Texas Almanac, 1859 Page: 80
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80 TEXAS ALMANAC.
hoe. Shoots coming after this time will not mature, and should, therefore, be pre.
vented from coming, as they encumber the land.
Cane requires a higher cultivation than corn or cotton; in fact, to do it justice,
it should be worked once in ten days, and very thoroughly each time. Ploughing
cane should cease by the 20th of June, as it has, by that time, generally attained a
sufficient size to shade the ground completely, and thus smother the grass, etc. It
should, however, be gone over occasionally, to cut out the tie vine, which is
troublesome on our plantations. Rolling commences about the 15th of October,
and continues until Christmas, generally.
The average yield per acre is about sixteen hundred pounds; ten thousand
pounds of sugar; and eighty gallons of molasses to each thousand pounds, is usually
made to each hand, with fair management.
Should what I have here written meet with your approval, you can make what
use of it you may think proper. What I have said, is based on my own experience
and observation alone, and should not be relied upon too implicitly, but received
with a grain of allowance by the new beginner, and by planters coming from other
States, and commencing for the first time, in Texas.
Very truly yours, etc., J. D. WATERS.
GENERAL HINTS AND SUGGESTIONS TO THE FARMER,
APPLICABLE TO THE SEVERAL MONTHS OF THE YEAR.
BY Wm. J. JONES.
J A N U A R Y.
WITH the close of the old year and the beginning of the new, the planter should
withdraw a portion of his force (the most effective) from the picking of the old
crop, if any cotton be left, to prepare for the pitching of the new.
Upon the timely commencement of this department of the plantation economy
may, in a great degree, depend the success of the forthcoming harvest, The small
and weaker or less skillful force may be left to gather the cotton remaining un-
stripped from the last year's planting.
The first thing to be looked to, even on our most productive soils, should be ths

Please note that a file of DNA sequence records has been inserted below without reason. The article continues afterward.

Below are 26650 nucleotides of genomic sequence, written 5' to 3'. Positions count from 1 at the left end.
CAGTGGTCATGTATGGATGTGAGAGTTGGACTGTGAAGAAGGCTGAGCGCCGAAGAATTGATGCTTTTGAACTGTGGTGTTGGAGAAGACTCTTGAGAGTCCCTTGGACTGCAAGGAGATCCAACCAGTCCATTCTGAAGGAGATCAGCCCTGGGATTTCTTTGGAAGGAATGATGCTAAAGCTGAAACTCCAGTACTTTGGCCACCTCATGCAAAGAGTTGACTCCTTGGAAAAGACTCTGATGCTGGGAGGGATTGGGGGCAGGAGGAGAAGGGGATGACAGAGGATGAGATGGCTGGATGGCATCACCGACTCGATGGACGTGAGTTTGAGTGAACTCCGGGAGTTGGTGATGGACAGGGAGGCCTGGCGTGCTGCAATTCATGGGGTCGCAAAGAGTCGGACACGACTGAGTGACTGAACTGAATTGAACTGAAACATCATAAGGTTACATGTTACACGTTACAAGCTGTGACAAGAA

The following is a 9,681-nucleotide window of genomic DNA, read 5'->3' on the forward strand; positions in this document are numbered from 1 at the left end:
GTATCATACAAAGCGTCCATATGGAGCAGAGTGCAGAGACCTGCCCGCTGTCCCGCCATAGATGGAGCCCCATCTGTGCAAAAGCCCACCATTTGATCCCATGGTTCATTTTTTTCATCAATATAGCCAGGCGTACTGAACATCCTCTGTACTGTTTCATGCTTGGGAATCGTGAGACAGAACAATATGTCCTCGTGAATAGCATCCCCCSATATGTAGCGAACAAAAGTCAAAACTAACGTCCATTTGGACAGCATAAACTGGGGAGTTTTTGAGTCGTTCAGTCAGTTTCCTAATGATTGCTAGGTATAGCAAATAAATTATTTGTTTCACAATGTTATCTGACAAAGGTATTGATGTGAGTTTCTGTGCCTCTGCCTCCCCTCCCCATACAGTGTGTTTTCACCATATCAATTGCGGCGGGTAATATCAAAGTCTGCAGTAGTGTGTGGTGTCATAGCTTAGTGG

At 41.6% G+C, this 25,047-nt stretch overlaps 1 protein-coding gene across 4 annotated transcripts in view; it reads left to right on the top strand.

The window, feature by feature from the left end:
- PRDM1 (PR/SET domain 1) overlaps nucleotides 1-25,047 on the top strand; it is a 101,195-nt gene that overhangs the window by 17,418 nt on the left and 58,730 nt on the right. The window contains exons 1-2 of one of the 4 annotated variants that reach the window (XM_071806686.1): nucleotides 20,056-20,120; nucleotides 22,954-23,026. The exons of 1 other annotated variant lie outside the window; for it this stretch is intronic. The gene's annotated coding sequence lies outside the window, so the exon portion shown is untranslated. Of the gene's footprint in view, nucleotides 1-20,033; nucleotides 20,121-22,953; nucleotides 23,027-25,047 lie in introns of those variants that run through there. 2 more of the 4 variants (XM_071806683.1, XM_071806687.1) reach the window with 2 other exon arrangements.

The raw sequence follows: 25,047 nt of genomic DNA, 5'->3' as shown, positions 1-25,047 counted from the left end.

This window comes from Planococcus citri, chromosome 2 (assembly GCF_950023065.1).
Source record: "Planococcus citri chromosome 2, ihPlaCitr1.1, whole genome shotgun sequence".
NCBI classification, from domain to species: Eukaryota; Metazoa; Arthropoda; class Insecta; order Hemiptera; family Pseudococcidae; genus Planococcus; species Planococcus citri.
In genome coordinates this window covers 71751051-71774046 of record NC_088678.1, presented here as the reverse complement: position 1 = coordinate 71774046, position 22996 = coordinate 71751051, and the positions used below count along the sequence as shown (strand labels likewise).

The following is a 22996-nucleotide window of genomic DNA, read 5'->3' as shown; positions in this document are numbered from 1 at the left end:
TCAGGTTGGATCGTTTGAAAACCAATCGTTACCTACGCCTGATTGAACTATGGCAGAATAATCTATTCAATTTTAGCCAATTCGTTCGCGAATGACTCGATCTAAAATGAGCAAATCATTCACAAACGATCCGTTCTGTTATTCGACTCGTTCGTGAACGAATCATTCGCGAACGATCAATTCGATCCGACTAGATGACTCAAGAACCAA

breaking down and scattering the limbs of the cotton plant, and the corn-stalks to
be ploughed in and restored to the land, as furnishing the best and most convenient
vegetable manure, either to keep up the genial qualities of good lands, or to
improve the productive powers of the lighter soils. Upon the thinner lands
should be scattered all the waste cotton-seed, usually left to rot round the gin-
house, engendering sickness and creating most unsavory odors. It is desirable
also to haul out the stable and cow-manure, usually allowed to remain in the stalls
and pens to prevent disease among stock. The time now consumed in this employ-
ment will be most profitably spent both by the increased fertility of the soil and
in the greater neatness and comfort of the planting establishment. The beast, not
less than the man, will profit by cleanliness and comfort, and will guarantee good
health and a larger measure of usefulness.
All the tools and implements used on the plantation should now be collected in
some suitable place, examined minutely, and put in complete order for use, so that
no time need be lost or work delayed in the thorough preparation of the ground
for the coming crop. These suggestions are hardly necessary for the thoughtful
and diligent, but may not be amiss for those who have other matters to withdraw
their attention, and should not by them be regarded as merely expletive.
The work of cleaning up ought to be carefully looked to and fully completed by
the close of the month. The old crop should be turned off, the ginning rapidly
progressing, if not finished, and every thing intended for the market dispatched to
its destin+tio, when an accurate estimate may be made of the expenses and yield
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Texas Almanac, 1859, book, 1859~; (texashistory.unt.edu/ark:/67531/metapth123765/m1/81/: accessed April 28, 2017), University of North Texas Libraries, The Portal to Texas History, texashistory.unt.edu; crediting Texas State Historical Association.